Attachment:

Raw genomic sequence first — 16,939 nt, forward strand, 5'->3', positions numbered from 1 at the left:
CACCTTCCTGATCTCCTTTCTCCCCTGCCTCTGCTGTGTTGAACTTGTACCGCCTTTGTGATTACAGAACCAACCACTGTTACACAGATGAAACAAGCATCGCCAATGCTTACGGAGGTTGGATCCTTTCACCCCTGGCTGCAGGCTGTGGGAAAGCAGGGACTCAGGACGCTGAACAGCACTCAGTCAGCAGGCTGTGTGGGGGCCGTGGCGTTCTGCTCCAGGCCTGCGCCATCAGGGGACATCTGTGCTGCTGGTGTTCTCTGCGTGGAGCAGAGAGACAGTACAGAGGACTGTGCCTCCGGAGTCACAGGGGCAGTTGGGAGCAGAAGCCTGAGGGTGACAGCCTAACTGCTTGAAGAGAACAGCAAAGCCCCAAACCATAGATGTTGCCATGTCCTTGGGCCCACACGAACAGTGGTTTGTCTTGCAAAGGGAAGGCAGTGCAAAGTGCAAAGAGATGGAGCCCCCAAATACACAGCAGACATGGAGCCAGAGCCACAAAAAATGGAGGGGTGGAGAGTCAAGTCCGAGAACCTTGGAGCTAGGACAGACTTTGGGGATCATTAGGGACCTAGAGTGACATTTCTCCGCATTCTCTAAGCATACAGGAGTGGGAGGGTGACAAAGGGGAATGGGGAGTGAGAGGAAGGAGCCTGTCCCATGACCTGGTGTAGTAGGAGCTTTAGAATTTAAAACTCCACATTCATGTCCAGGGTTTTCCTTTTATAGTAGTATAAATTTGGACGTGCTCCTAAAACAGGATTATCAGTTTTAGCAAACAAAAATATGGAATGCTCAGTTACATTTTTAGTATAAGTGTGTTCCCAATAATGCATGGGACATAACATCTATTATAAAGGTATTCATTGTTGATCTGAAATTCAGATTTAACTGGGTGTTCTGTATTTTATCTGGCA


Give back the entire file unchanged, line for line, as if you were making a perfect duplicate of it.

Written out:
Raw genomic sequence first — 16,939 nt, forward strand, 5'->3', positions numbered from 1 at the left:
CACCTTCCTGATCTCCTTTCTCCCCTGCCTCTGCTGTGTTGAACTTGTACCGCCTTTGTGATTACAGAACCAACCACTGTTACACAGATGAAACAAGCATCGCCAATGCTTACGGAGGTTGGATCCTTTCACCCCTGGCTGCAGGCTGTGGGAAAGCAGGGACTCAGGACGCTGAACAGCACTCAGTCAGCAGGCTGTGTGGGGGCCGTGGCGTTCTGCTCCAGGCCTGCGCCATCAGGGGACATCTGTGCTGCTGGTGTTCTCTGCGTGGAGCAGAGAGACAGTACAGAGGACTGTGCCTCCGGAGTCACAGGGGCAGTTGGGAGCAGAAGCCTGAGGGTGACAGCCTAACTGCTTGAAGAGAACAGCAAAGCCCCAAACCATAGATGTTGCCATGTCCTTGGGCCCACACGAACAGTGGTTTGTCTTGCAAAGGGAAGGCAGTGCAAAGTGCAAAGAGATGGAGCCCCCAAATACACAGCAGACATGGAGCCAGAGCCACAAAAAATGGAGGGGTGGAGAGTCAAGTCCGAGAACCTTGGAGCTAGGACAGACTTTGGGGATCATTAGGGACCTAGAGTGACATTTCTCCGCATTCTCTAAGCATACAGGAGTGGGAGGGTGACAAAGGGGAATGGGGAGTGAGAGGAAGGAGCCTGTCCCATGACCTGGTGTAGTAGGAGCTTTAGAATTTAAAACTCCACATTCATGTCCAGGGTTTTCCTTTTATAGTAGTATAAATTTGGACGTGCTCCTAAAACAGGATTATCAGTTTTAGCAAACAAAAATATGGAATGCTCAGTTACATTTTTAGTATAAGTGTGTTCCCAATAATGCATGGGACATAACATCTATTATAAAGGTATTCATTGTTGATCTGAAATTCAGATTTAACTGGGTGTTCTGTATTTTATCTGGCA